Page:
Label-Free Transistor-based Biosensor (20140298, Dr. Dorfman, Dr. Frisbie)

Technology No. 20140298
IP Status: Issued US Patent; Application #: 15/503,277

Floating-gate Electrode

Portable, label-free detection of molecules such as DNA, proteins, antibodies and more is possible with a new potentiometric technology employing an electrolyte-gated transistor (EGT) in conjunction with a floating-gate electrode. The presence of bound target molecules on the surface of the floating gate changes the measured electrical properties of the device. The sensor relies on an EGT that uses the high capacitance of mobile ions to modulate the conductivity of an organic semiconductor under the application of low input voltages. The fabrication method, ease of use and compatibility with flexible substrates allows this new design to be easily multiplexed for field applications in forensics, biothreat detection and pathogen screening.

Low Voltage Operation

The floating-gate electrode electronically connects the analyte-containing solution to the EGT while keeping them both physically separate. The low voltage operation of the EGT is essential to successful detection since small voltage offsets still create measureable changes in drain current. The low operating voltages of this device make it amenable to a variety of printable, lab-on-a-flexible-substrate schemes.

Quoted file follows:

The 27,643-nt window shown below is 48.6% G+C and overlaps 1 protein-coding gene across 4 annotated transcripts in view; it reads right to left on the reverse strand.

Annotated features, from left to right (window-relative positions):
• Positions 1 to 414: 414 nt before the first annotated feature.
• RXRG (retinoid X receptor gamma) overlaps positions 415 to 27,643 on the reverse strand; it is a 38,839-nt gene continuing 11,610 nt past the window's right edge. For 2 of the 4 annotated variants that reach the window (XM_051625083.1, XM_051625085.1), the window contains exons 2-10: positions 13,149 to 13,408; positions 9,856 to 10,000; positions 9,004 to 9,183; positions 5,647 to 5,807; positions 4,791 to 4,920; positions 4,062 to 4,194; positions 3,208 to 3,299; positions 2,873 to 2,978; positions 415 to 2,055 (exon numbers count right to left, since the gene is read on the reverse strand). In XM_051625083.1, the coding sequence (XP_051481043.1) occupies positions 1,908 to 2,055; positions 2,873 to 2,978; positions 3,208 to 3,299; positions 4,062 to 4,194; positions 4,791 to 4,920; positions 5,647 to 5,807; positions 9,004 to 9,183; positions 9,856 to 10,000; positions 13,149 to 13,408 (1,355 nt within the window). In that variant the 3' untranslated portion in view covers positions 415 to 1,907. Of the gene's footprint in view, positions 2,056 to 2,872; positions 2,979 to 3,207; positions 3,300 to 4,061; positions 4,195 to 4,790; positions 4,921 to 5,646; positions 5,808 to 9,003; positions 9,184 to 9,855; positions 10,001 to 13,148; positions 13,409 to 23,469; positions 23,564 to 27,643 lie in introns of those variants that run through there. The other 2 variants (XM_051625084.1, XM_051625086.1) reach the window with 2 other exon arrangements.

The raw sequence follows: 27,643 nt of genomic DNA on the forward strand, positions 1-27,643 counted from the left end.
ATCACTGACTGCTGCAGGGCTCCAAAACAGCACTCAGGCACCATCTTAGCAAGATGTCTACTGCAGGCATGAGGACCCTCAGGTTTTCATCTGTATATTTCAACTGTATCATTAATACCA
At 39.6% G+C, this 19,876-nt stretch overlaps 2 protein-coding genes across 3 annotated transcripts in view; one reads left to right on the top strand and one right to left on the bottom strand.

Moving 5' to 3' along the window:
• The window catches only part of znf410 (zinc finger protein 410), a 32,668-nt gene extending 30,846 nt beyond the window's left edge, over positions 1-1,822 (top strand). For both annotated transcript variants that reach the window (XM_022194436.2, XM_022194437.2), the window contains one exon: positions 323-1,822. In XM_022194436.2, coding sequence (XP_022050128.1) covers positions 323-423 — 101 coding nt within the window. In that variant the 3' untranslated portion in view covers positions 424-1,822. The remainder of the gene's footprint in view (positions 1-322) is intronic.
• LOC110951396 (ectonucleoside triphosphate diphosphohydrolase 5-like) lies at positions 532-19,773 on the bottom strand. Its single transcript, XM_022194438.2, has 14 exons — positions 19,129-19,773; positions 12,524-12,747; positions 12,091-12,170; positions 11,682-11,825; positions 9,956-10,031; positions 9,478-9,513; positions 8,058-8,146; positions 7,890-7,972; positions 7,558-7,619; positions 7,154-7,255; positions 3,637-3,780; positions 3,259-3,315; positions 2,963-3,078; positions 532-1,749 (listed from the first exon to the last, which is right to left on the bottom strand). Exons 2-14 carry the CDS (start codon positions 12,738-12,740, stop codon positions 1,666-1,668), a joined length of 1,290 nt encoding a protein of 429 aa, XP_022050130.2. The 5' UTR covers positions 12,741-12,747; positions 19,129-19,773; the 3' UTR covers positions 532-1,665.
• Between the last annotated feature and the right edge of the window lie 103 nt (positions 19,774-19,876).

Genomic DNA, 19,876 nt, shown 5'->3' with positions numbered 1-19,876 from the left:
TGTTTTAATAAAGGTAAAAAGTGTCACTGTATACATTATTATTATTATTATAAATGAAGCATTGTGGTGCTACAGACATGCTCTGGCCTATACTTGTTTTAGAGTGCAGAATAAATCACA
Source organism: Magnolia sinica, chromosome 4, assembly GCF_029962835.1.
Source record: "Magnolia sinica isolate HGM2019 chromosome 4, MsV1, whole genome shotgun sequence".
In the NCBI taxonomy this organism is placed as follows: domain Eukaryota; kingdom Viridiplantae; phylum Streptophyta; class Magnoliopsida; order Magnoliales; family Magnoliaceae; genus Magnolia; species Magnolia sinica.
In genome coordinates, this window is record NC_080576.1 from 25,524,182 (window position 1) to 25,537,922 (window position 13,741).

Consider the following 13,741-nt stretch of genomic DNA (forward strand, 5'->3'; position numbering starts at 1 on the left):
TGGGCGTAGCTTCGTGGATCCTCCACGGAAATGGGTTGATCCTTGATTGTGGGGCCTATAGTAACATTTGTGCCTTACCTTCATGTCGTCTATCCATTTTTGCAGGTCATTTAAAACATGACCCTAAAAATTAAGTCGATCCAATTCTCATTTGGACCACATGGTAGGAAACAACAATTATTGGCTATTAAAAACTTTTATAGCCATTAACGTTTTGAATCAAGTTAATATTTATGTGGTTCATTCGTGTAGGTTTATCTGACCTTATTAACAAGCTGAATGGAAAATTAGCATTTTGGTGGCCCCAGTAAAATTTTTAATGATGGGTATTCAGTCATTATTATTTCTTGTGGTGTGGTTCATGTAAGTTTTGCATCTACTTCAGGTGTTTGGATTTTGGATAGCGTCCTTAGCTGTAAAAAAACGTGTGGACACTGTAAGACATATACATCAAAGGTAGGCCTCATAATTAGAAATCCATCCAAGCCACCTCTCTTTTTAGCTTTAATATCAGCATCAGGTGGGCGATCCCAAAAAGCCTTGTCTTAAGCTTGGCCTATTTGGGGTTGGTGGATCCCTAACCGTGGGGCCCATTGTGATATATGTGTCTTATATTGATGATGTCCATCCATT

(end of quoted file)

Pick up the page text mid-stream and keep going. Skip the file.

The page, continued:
BENEFITS AND FEATURES OF LABEL-FREE TRANSISTOR-BASED DNA BIOSENSOR:

  • Enhanced signal resolution
  • Detects a variety of molecules, including DNA, proteins, antibodies, etc. 
  • Easily multiplexed for biothreat detection, pathogen screening and forensics
  • Less sensitive to noise
  • Compatible with portable or hand-held applications
  • May be used in point-of-care diagnostics

Phase of Development - Proof of concept


Researchers
Kevin Dorfman, PhD
Associate Professor, Chemical Engineering and Material Sciences, College of Science and Engineering
External Link (www.cems.umn.edu)
Daniel Frisbie, PhD
Associate Professor, Chemical Engineering and Material Sciences, College of Science and Engineering
External Link (www.cems.umn.edu)

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